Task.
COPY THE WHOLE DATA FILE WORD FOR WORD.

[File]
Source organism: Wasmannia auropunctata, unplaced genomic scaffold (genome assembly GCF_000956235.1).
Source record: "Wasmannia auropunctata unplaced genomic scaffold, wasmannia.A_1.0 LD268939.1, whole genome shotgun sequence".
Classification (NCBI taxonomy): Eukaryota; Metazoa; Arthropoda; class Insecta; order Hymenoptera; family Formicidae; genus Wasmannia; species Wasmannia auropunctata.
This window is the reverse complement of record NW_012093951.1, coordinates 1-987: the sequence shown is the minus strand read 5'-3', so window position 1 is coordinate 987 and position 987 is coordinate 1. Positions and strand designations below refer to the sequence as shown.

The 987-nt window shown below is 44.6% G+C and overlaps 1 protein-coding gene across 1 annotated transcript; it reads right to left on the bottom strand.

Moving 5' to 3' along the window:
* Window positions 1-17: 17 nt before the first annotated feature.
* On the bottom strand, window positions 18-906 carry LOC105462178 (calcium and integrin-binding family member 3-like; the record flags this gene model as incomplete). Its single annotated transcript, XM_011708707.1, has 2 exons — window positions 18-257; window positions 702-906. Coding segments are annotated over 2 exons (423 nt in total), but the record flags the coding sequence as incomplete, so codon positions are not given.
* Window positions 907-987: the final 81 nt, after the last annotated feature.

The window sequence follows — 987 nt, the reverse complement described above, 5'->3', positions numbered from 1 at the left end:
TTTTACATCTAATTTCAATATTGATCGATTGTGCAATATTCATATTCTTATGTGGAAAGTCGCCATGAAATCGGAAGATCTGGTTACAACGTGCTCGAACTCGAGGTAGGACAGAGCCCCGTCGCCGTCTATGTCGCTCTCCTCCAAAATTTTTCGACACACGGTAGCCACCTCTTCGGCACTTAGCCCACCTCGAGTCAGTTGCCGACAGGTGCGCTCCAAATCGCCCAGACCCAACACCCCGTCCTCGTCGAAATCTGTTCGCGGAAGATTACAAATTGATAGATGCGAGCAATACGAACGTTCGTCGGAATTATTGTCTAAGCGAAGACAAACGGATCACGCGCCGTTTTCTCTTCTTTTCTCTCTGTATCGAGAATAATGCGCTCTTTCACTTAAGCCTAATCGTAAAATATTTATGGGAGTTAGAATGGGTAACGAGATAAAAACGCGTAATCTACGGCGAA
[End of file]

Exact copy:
Source organism: Wasmannia auropunctata, unplaced genomic scaffold (genome assembly GCF_000956235.1).
Source record: "Wasmannia auropunctata unplaced genomic scaffold, wasmannia.A_1.0 LD268939.1, whole genome shotgun sequence".
Classification (NCBI taxonomy): Eukaryota; Metazoa; Arthropoda; class Insecta; order Hymenoptera; family Formicidae; genus Wasmannia; species Wasmannia auropunctata.
This window is the reverse complement of record NW_012093951.1, coordinates 1-987: the sequence shown is the minus strand read 5'-3', so window position 1 is coordinate 987 and position 987 is coordinate 1. Positions and strand designations below refer to the sequence as shown.

The 987-nt window shown below is 44.6% G+C and overlaps 1 protein-coding gene across 1 annotated transcript; it reads right to left on the bottom strand.

Moving 5' to 3' along the window:
* Window positions 1-17: 17 nt before the first annotated feature.
* On the bottom strand, window positions 18-906 carry LOC105462178 (calcium and integrin-binding family member 3-like; the record flags this gene model as incomplete). Its single annotated transcript, XM_011708707.1, has 2 exons — window positions 18-257; window positions 702-906. Coding segments are annotated over 2 exons (423 nt in total), but the record flags the coding sequence as incomplete, so codon positions are not given.
* Window positions 907-987: the final 81 nt, after the last annotated feature.

The window sequence follows — 987 nt, the reverse complement described above, 5'->3', positions numbered from 1 at the left end:
TTTTACATCTAATTTCAATATTGATCGATTGTGCAATATTCATATTCTTATGTGGAAAGTCGCCATGAAATCGGAAGATCTGGTTACAACGTGCTCGAACTCGAGGTAGGACAGAGCCCCGTCGCCGTCTATGTCGCTCTCCTCCAAAATTTTTCGACACACGGTAGCCACCTCTTCGGCACTTAGCCCACCTCGAGTCAGTTGCCGACAGGTGCGCTCCAAATCGCCCAGACCCAACACCCCGTCCTCGTCGAAATCTGTTCGCGGAAGATTACAAATTGATAGATGCGAGCAATACGAACGTTCGTCGGAATTATTGTCTAAGCGAAGACAAACGGATCACGCGCCGTTTTCTCTTCTTTTCTCTCTGTATCGAGAATAATGCGCTCTTTCACTTAAGCCTAATCGTAAAATATTTATGGGAGTTAGAATGGGTAACGAGATAAAAACGCGTAATCTACGGCGAA